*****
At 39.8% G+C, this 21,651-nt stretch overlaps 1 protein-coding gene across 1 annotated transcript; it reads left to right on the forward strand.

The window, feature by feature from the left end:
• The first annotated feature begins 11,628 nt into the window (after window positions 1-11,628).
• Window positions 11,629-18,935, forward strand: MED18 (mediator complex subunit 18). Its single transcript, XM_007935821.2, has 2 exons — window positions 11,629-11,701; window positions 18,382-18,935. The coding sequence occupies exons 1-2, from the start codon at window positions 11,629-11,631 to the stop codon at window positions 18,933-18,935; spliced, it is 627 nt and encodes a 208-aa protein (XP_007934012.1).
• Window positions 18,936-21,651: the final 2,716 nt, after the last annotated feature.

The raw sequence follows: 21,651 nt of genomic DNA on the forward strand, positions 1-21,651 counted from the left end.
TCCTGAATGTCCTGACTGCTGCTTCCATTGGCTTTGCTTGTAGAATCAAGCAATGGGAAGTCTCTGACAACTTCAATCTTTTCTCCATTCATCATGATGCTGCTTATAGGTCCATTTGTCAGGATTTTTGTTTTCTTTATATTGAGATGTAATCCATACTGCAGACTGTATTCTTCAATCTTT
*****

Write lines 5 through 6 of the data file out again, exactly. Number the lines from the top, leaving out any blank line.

• Window positions 18,936-21,651: the final 2,716 nt, after the last annotated feature.

The raw sequence follows: 21,651 nt of genomic DNA on the forward strand, positions 1-21,651 counted from the left end.